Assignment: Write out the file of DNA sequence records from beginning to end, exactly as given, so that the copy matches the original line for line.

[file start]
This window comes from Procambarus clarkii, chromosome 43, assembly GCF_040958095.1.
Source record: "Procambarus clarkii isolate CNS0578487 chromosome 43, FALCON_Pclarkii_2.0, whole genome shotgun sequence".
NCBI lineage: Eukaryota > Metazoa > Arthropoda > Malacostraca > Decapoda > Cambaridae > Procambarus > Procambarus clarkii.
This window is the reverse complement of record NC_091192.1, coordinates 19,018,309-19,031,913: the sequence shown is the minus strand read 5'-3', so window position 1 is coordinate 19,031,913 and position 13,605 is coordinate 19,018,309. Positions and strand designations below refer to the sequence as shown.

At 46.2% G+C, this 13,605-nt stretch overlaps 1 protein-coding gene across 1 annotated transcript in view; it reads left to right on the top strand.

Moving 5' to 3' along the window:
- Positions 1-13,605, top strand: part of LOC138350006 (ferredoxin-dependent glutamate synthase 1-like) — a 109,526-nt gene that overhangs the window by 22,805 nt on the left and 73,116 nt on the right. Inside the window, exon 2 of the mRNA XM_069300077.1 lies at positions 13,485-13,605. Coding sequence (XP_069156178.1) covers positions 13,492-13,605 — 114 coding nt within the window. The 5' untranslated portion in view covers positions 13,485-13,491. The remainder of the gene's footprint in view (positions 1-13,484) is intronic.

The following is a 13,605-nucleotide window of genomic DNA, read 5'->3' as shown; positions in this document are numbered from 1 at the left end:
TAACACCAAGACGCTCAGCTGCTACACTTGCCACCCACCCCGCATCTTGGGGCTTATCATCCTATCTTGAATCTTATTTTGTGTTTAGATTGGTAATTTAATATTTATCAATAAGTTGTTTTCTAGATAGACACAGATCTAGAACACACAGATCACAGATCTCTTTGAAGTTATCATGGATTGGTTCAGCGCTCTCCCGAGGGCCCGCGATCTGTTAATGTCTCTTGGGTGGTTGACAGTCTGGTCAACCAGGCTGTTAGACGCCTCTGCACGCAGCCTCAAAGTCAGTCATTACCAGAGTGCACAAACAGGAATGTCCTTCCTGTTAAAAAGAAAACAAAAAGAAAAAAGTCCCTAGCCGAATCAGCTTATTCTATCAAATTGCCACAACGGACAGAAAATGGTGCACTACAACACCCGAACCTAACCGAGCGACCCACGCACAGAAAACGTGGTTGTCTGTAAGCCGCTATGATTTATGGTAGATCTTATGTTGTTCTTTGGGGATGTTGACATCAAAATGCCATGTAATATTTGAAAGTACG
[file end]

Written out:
This window comes from Procambarus clarkii, chromosome 43, assembly GCF_040958095.1.
Source record: "Procambarus clarkii isolate CNS0578487 chromosome 43, FALCON_Pclarkii_2.0, whole genome shotgun sequence".
NCBI lineage: Eukaryota > Metazoa > Arthropoda > Malacostraca > Decapoda > Cambaridae > Procambarus > Procambarus clarkii.
This window is the reverse complement of record NC_091192.1, coordinates 19,018,309-19,031,913: the sequence shown is the minus strand read 5'-3', so window position 1 is coordinate 19,031,913 and position 13,605 is coordinate 19,018,309. Positions and strand designations below refer to the sequence as shown.

At 46.2% G+C, this 13,605-nt stretch overlaps 1 protein-coding gene across 1 annotated transcript in view; it reads left to right on the top strand.

Moving 5' to 3' along the window:
- Positions 1-13,605, top strand: part of LOC138350006 (ferredoxin-dependent glutamate synthase 1-like) — a 109,526-nt gene that overhangs the window by 22,805 nt on the left and 73,116 nt on the right. Inside the window, exon 2 of the mRNA XM_069300077.1 lies at positions 13,485-13,605. Coding sequence (XP_069156178.1) covers positions 13,492-13,605 — 114 coding nt within the window. The 5' untranslated portion in view covers positions 13,485-13,491. The remainder of the gene's footprint in view (positions 1-13,484) is intronic.

The following is a 13,605-nucleotide window of genomic DNA, read 5'->3' as shown; positions in this document are numbered from 1 at the left end:
TAACACCAAGACGCTCAGCTGCTACACTTGCCACCCACCCCGCATCTTGGGGCTTATCATCCTATCTTGAATCTTATTTTGTGTTTAGATTGGTAATTTAATATTTATCAATAAGTTGTTTTCTAGATAGACACAGATCTAGAACACACAGATCACAGATCTCTTTGAAGTTATCATGGATTGGTTCAGCGCTCTCCCGAGGGCCCGCGATCTGTTAATGTCTCTTGGGTGGTTGACAGTCTGGTCAACCAGGCTGTTAGACGCCTCTGCACGCAGCCTCAAAGTCAGTCATTACCAGAGTGCACAAACAGGAATGTCCTTCCTGTTAAAAAGAAAACAAAAAGAAAAAAGTCCCTAGCCGAATCAGCTTATTCTATCAAATTGCCACAACGGACAGAAAATGGTGCACTACAACACCCGAACCTAACCGAGCGACCCACGCACAGAAAACGTGGTTGTCTGTAAGCCGCTATGATTTATGGTAGATCTTATGTTGTTCTTTGGGGATGTTGACATCAAAATGCCATGTAATATTTGAAAGTACG